Injuries affect different people in different ways. If your injuries have had a particular consequence for you, say the loss of a pre-booked holiday, an inability to participate in a much loved hobby or pastime, then it is important you tell us about this so that we can deal with it in your statement and try and ensure that your compensation takes this into account. It can be hard to put a figure on such damages but on other occasions, it is easier, say where a holiday is cancelled and you cannot recover all of the cost, or where club membership fees have been lost or wasted.

8.     Social security benefits

Sometimes your injuries will lead to you being paid state benefits, anything from statutory sick pay to income support, job seekers allowance, and various invalidity / incapacity / disability benefits. These can affect your claim in a number of ways. Firstly at the end of the case, when you receive damages, you may find that the amount of compensation affects your eligibility for any benefits which are means tested, in other words which are only payable where your income or savings/capital are below certain levels.  As long as you have told us exactly which benefits you receive, before your damages are paid, we will be able to advise you on ways of ensuring that you receive your damages without affecting your benefits.

Secondly, in certain circumstances your benefits may have to be deducted from your compensation so that you are not paid twice. For example let us pretend that a Claimant loses their job because of their injuries. Before the accident they were earning £400 a week take home. After the accident they receive £50 per week income support. At the end of the case their compensation includes 50 weeks at £400 per week for lost earnings, so £20,000. However during that 50 weeks they would have received income support which, at £50 per week, amounts to £2,500. Their income support will be deducted from the compensation for lost earnings so that they are, effectively, not being paid that £2,500 twice.  In other words at the end of the case they get lost earnings compensation at £17,500. We have set out below a list of benefits which can be recouped in this way.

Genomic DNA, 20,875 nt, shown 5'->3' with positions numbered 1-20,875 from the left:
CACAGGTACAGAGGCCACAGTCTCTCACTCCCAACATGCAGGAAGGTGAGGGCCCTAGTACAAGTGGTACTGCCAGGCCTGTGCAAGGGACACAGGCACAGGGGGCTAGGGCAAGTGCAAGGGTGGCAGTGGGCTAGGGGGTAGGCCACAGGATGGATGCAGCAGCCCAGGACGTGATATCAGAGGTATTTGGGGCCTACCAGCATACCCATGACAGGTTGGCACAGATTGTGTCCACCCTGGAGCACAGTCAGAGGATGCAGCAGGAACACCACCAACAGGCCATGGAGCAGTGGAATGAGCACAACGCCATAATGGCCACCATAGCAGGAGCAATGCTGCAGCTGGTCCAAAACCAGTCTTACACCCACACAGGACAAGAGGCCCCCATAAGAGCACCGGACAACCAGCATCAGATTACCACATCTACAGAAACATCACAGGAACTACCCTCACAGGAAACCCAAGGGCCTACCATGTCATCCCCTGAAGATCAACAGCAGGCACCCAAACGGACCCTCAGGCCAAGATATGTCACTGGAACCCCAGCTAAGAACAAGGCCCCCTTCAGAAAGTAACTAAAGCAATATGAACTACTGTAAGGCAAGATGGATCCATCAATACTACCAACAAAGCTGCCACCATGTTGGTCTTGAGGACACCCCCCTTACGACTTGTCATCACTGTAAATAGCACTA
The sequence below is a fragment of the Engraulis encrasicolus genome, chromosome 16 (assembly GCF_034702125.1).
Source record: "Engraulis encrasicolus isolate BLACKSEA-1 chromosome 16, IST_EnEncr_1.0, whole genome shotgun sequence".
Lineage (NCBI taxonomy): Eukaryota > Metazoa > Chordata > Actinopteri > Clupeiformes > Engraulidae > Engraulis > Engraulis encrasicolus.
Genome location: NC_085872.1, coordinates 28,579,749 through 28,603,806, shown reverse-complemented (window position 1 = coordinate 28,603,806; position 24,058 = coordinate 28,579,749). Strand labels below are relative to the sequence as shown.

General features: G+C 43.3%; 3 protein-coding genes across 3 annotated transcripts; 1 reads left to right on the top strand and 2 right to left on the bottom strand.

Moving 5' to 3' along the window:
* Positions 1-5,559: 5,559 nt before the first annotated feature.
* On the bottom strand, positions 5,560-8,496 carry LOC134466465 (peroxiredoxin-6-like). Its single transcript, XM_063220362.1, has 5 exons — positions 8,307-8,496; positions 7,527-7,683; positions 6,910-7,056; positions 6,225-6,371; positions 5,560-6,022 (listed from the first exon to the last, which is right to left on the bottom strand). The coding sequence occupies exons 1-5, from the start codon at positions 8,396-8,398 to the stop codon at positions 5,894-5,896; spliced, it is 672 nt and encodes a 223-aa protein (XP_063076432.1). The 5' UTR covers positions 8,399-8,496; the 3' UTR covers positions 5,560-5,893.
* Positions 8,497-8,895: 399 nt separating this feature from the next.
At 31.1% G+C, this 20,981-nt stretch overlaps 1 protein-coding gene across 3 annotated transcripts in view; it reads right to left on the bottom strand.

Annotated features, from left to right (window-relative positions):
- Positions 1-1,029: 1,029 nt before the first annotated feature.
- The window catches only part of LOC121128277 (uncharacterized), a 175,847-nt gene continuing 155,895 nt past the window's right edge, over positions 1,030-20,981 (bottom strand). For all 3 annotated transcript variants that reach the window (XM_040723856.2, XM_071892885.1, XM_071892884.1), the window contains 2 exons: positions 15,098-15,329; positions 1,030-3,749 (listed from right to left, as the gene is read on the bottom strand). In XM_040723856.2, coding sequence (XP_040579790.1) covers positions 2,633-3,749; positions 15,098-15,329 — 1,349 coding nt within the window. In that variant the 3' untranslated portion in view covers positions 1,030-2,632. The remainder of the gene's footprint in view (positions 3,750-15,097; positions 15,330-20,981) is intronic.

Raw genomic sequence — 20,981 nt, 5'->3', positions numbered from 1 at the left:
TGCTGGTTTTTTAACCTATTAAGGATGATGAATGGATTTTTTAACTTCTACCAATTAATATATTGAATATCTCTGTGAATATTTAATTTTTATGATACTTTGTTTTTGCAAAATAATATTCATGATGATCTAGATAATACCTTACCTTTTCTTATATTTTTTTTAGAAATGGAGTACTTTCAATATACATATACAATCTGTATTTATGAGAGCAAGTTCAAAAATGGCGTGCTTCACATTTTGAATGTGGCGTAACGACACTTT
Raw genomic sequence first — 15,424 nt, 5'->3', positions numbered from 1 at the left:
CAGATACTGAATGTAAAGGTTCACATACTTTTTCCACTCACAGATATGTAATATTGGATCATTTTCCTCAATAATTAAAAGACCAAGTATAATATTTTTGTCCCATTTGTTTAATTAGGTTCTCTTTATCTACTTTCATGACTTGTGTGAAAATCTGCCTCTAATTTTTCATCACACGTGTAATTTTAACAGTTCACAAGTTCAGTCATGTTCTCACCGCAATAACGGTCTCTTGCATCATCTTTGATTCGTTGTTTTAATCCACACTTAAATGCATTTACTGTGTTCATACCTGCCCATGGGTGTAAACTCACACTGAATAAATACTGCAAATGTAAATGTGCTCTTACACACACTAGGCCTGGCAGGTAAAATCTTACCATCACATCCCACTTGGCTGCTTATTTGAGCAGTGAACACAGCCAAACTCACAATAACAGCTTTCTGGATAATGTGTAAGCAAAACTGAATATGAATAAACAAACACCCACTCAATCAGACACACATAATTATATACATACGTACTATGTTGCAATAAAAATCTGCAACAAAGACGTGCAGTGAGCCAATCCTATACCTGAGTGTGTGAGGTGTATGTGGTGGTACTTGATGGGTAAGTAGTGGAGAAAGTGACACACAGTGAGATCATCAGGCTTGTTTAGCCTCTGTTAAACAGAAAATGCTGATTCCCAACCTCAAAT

• Benefits which can be recovered from compensation for care include Attendance Allowance and the care component of Disability Living Allowance.
  • Benefits which may be recouped from compensation from lost earnings include Job Seekers Allowance, Income Support, Disability Working Allowance, Disablement Pension, Invalidity Pension, Invalidity Allowance, Incapacity Benefit, Reduced Earnings Allowance, Severe Disablement Allowance.
  • Benefits which can be recovered from compensation for loss of mobility, in particular travel expenses include Mobility Allowance and the mobility component of Disability Living Allowance.

9.     Handicap on the labour market

Serious injuries can affect your on-going employability, even in cases where you remain in work following the accident. Your injuries may prevent you from carrying out certain tasks so there may be certain jobs which you could not apply for or undertake following your accident. It may take you longer to find work, putting you at a disadvantage on the labour market. If this is the case then you may be entitled to compensation for that loss and in appropriate cases we would seek the medical experts opinion on that point and, if favourable, seek compensation for you.

10. Past losses against future losses

Your financial losses can fall into two groups.

  1. losses which you have sustained as a result of the accident. You should have receipts, pay slips and other evidence to prove them.
  2. losses which, although caused by the accident, have not been incurred at the time of the settlement. So future losses. You may still be out of work at the date your claim is concluded and it is predicted that you will remain out of work for a period of time afterwards. You may be having treatment which is predicted to continue into the future.

We will ensure that we have evidence in support of such future losses, usually the opinion of an appropriate expert as to how long the losses will continue for and their reasonableness, so that these can be included in your compensation. A future loss continues over several years. It is likely that you will have to allow a discount to reflect the fact that the insurers are paying you a lump sum up front, which you can then invest.